That Magic Moment

Remember that moment….

When you got that grade you never thought would be possible? You worked so hard all semester long, hoping and praying to just pass the class. And then, miracle of miracles, you earned a B! You’re excited, elated, ecstatic; all your hard work actually paid off, and you can’t help doing a dance for joy—even though everyone in the library is watching.

When you open your locker to find it filled with balloons, a teddy bear, and an obnoxiously large handwritten note from your long-term crush asking you—yes, you!—to the prom? You let out a delighted squeal and bowl over two freshmen (oops!)  as you rush to tell your best friend! She’s not going to believe it! Or (for you guys out there) when that beautiful girl in your physics class, the girl you’ve liked since she moved to town in sixth grade, says she’d love to go to the Homecoming dance with you? You want to do a cartwheel down the hallway, but instead play it off and simply ask, “Pick you up at 6?”

When it’s Christmas morning and you’ve been up since 4 a.m. counting down the minutes until your parents wake up. You rush to the tree and—lo, and behold!—the gift you’ve been wanting since the day after last Christmas, the one you’ve thought about every day since then, is sitting there with your name on it. You dash across the room, snatch it up, and jump around in circles, unable to contain your excitement. Oh, and your family definitely got it all on video.

Remember that moment. Even if you’ve never experienced one of the moments I just described, my guess is that you’ve had at least one of “those moments.” Those moments when the world suddenly looks different, all the colors become brighter, and your joy literally flows out of you. No matter how hard you try, you can’t keep your excitement inside, but it doesn’t matter because you don’t want to keep it bottled up. No, you want the whole world—or at least everyone in your five-foot radius—to know about it. Because it’s that amazing.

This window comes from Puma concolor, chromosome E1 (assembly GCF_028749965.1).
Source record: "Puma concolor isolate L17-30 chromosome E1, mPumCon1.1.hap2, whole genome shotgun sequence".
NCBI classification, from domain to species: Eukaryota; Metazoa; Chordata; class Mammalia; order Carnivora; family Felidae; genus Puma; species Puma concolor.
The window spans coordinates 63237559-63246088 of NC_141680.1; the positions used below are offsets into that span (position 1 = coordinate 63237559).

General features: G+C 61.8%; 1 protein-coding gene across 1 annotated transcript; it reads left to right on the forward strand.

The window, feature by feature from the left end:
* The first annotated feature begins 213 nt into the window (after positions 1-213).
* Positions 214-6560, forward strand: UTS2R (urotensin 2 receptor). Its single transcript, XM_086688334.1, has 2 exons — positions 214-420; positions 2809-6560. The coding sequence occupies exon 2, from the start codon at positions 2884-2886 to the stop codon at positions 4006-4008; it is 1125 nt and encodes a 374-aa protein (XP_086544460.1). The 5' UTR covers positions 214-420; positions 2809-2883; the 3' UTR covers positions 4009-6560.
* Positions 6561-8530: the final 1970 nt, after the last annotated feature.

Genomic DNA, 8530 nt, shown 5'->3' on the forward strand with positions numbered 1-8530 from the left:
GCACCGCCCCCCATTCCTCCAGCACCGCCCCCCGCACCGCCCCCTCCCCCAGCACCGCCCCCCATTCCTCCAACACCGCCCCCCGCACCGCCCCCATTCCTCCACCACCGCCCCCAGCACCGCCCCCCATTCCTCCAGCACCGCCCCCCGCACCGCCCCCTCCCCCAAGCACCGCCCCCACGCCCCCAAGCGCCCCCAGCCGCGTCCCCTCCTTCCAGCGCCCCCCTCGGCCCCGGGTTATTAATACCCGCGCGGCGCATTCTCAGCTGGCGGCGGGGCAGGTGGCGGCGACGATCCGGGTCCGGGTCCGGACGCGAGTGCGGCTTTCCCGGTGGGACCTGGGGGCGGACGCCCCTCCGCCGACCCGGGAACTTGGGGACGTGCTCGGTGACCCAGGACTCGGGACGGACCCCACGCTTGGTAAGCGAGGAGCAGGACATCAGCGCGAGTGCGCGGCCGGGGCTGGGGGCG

Those moments are both incredible and incredibly rare. Their rarity makes us appreciate them even more; however, it also leaves us longing. If only we could bottle up that feeling and save it for a rainy day. If only it would last just a little longer. If only, if only. But alas, that’s impossible. Or so I thought.

Pause for a subject change. But don’t worry; we’ll come back.

This week at the Kanakuk Institute, we learned about evangelism. In case you don’t speak “Christianese,” let me translate for you. Evangelism simply means telling others about Jesus and sharing the Gospel (to be explained later.) In multiple places in the New Testament, Christians are commanded to go and share the Gospel. It’s not optional; rather, it’s arguably the most important thing we are each called to do as believers. Having said that, I should be great at evangelizing. I should love to share my faith with others. I should be chomping at the figurative bit for opportunities, right?

Wrong… At least until last Thursday.

You see, I never wanted to share my faith because, well, I wasn’t enjoying it. Yes, I knew on a cerebral level that God is good and faithful; I’d even experienced it several times. Yes, I knew I would spend eternity with Him and that this would be awesome. I understood theoretically that Christianity was the answer to all of my—and the world’s—problems, but my reality didn’t seem to line up. Although I knew Jesus and had Him as my Savior, I still felt lost, like I was missing something, but I had no idea how to find it… or even what it was. And if I, as a Christian, wasn’t experiencing freedom, wasn’t full of joy and peace and contentment, if I wasn’t “feeling it,” so to speak, why would anyone else want to become a Christian? And why would I want to share my faith? It’d be like trying to sell a product that I had never used or with which I wasn’t fully satisfied. Simply put, it would have felt like a lie. So instead, I kept my faith to myself, trying desperately to get my life on track in the vain hope that one day, if I tried long enough, if I worked hard enough, if I was good enough, I would find what I was looking for. And maybe I wouldn’t feel so empty anymore. Hopefully.